To outsiders, band seems like an entirely different world. Venturing into the band room is like entering uncharted territory, where stares will follow a new, unusual presence. Students fill the area at all times of day and practically every day of the week, whether it’s music floating out the open doors or students playing cards and eating lunch. To those who call the band room home, the height of activity is now.
Just back from the SCSBOA field show championship, the Santa Barbara High Sschool Marching Band holds an eight place trophy and is ready for the end of the season. After the State Street holiday parade Friday night, the band returns to school on Saturday to host its home competition. The last tournament of the season, Battle of the Bands is an opportunity for marching bands from across Southern California to get in just one more show before hanging up their uniforms for the year. For senior members, this show is possibly the most important performance of the season in what may be their last time marching on the field. Tradition reigns both on and off the field as seniors receive recognition for their many hours of service.
Band members arrive at school around 8 a.m., setting up tables, putting up posters, and stocking the food booth. Parents head the production of the notable tri-tip sandwiches and homemade tamales while providing supervision for everyone around them. By 9 a.m. the first bands begin to arrive, and the parking lot slowly fills with familiar yellow school buses. A hierarchy exists to designate jobs to each student, in which freshmen serve their time by picking up trash and monitoring admission to parking lots. Senior members, having graduated beyond freshman duties, are awarded with the best positions, such as judge runner (delivering scores and fetching food) and band guide (directing visiting bands from arrival to departure).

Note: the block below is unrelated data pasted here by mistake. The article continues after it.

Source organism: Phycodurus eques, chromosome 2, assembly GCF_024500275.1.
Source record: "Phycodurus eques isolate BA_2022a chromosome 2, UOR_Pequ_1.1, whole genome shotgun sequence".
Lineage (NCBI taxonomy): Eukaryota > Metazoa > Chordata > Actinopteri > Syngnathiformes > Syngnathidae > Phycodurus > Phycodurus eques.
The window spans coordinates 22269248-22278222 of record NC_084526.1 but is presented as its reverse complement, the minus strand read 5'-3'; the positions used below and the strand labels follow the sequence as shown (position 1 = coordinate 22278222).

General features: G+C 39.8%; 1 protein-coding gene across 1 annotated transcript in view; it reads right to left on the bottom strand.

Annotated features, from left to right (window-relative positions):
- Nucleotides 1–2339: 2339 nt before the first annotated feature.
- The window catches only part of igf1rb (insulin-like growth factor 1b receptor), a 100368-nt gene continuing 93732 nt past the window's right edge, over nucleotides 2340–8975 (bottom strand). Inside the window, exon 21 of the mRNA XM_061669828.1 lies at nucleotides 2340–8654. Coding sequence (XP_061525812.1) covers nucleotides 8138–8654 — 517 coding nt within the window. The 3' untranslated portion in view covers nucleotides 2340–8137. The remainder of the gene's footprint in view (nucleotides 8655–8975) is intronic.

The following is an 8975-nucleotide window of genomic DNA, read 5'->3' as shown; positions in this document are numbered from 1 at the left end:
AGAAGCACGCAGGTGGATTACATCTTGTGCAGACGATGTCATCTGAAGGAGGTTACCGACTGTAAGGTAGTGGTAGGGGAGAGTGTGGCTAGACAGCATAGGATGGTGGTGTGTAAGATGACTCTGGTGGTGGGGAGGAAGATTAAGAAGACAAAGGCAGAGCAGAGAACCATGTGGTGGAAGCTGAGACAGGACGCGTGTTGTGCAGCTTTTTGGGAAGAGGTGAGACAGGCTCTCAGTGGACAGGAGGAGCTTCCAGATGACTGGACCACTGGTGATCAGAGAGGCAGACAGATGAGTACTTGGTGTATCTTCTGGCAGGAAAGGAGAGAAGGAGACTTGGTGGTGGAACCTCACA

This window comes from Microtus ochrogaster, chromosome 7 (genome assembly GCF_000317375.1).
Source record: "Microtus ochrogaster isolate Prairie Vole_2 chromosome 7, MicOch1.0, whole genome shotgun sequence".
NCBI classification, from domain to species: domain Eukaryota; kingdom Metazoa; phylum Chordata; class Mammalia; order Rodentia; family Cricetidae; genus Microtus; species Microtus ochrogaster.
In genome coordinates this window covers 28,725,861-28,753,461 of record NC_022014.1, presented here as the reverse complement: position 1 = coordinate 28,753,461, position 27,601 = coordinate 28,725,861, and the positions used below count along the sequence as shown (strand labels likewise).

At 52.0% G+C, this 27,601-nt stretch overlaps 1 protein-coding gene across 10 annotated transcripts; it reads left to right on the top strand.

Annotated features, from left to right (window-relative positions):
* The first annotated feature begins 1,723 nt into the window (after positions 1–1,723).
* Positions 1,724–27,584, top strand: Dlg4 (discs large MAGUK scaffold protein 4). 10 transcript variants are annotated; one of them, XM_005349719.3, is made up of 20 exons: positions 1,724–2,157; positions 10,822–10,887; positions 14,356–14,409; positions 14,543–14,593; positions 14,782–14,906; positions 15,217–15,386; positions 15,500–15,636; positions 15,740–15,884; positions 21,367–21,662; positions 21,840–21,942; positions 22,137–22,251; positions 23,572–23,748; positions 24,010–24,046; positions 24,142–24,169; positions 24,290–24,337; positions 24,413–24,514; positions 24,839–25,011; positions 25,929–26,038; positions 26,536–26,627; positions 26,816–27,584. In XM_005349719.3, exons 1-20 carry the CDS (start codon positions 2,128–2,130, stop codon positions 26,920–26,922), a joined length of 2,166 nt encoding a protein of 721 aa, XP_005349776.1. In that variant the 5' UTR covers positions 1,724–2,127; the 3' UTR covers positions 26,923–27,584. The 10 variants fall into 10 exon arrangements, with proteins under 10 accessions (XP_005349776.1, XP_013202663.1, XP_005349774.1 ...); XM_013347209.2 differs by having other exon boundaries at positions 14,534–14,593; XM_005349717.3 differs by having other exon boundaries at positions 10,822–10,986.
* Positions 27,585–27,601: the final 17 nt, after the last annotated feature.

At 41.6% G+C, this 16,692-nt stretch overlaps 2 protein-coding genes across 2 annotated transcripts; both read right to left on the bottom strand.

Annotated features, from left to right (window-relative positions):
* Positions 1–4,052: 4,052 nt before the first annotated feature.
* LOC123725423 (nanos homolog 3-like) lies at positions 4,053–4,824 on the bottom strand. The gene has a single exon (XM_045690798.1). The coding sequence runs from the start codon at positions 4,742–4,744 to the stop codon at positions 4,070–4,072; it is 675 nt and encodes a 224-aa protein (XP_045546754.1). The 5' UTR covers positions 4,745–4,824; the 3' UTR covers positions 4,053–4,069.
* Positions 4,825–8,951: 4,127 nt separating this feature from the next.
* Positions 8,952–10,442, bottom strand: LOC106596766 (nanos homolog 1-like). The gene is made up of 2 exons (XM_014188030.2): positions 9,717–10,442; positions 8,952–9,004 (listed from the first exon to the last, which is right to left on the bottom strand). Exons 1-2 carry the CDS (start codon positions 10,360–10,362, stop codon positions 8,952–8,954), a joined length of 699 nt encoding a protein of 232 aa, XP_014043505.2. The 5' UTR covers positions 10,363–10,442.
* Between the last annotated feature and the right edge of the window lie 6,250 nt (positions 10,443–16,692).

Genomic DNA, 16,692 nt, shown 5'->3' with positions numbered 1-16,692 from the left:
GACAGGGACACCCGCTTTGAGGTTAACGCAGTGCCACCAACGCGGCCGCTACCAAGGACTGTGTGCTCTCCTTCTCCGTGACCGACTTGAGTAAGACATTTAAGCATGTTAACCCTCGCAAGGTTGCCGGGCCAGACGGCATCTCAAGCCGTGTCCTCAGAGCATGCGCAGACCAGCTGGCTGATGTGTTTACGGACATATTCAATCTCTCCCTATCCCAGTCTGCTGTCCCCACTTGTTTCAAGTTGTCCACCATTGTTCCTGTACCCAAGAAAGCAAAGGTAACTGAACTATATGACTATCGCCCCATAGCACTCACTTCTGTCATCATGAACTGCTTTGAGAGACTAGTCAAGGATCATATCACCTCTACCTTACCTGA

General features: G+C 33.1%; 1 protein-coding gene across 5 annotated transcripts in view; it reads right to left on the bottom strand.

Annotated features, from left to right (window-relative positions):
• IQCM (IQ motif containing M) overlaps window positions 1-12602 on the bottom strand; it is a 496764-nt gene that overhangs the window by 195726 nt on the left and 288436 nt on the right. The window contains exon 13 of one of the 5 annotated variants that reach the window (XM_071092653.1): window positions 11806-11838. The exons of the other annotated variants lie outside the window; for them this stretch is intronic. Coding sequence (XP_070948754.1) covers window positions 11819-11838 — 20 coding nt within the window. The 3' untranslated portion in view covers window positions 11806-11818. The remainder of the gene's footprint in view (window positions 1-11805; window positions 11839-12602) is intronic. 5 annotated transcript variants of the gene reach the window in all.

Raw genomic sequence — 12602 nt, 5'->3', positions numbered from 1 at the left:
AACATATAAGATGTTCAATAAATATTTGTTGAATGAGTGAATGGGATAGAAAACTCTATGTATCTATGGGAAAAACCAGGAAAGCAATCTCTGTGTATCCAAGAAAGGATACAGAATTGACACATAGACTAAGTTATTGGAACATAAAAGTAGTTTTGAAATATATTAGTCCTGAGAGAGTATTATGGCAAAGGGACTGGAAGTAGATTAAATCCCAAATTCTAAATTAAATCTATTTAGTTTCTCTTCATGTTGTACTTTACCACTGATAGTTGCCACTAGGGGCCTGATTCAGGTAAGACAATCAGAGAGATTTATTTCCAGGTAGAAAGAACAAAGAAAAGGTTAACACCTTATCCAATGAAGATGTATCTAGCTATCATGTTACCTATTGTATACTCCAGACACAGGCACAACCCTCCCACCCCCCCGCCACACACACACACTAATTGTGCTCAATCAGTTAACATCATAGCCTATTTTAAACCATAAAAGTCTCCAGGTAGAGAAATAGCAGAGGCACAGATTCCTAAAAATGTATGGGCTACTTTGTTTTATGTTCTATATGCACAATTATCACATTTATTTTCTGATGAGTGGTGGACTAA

The judging process begins as each visiting band enters the stadium and follows marching band protocol. Under a strict time limit, the drum major (student leader/conductor) salutes the judges, performs its musical repertoire with visual effects, and leads the band off-field. The creativity put into each themed show is astonishing, with past shows performing everything from Sesame Street tunes to Bach.
When 3 p.m. rolls around, the stadium empties of its student workers and the band room overfills. It’s always slightly hectic as the students search for missing pieces of their uniforms or even missing members. Boys wander the main room, searching for misplaced white shirts and black socks while girls search for hair ties and someone to French-braid their hair. Somehow everything comes together in time, and the group heads outside to warm up.
As with any program of Santa Barbara High, the band has a history of traditions of its own. Once positioned on the field, the senior ceremony begins, with the band’s oldest members called forward one by one. Their parents beam with pride as they pin a yellow rose to their children’s chests, embracing them and wishing them luck in their last show. After many camera flashes, the seniors return to their positions and the show is underway.
After the awards ceremony is over, visiting bands head for the parking lot while our home band heads to the quad to perform a private performance for friends and family. It is a memorable event, shadows falling over the arc of musicians and darkness obscuring the flags and movements of the Color Guard. The show is played through for old times’ sake before seniors step out and the show is performed once more solely by underclassmen. This action is meant to represent the past and the future, showing seniors that their dedicated years of hard work allowed the students left behind to carry on. The group breaks in relief and congregates around the seniors, who are handed a mike and one by one deliver their final reflections on time well spent.
Excitement and relief runs through the band room as musicians return inside, hugging, talking, and laughing over memories with their oldest members. The season is finally over, along with all the time and work that went into it, and the future of the program is ready to move on.
Experience the last performances of the season at Peabody stadium this Saturday from 11 a.m. to 5 p.m. Visiting bands include San Marcos, Dos Pueblos, and Carpinteria High as well as many others from around Southern California. Tickets are $7 for adults, $3 for students and can be purchased at the gate.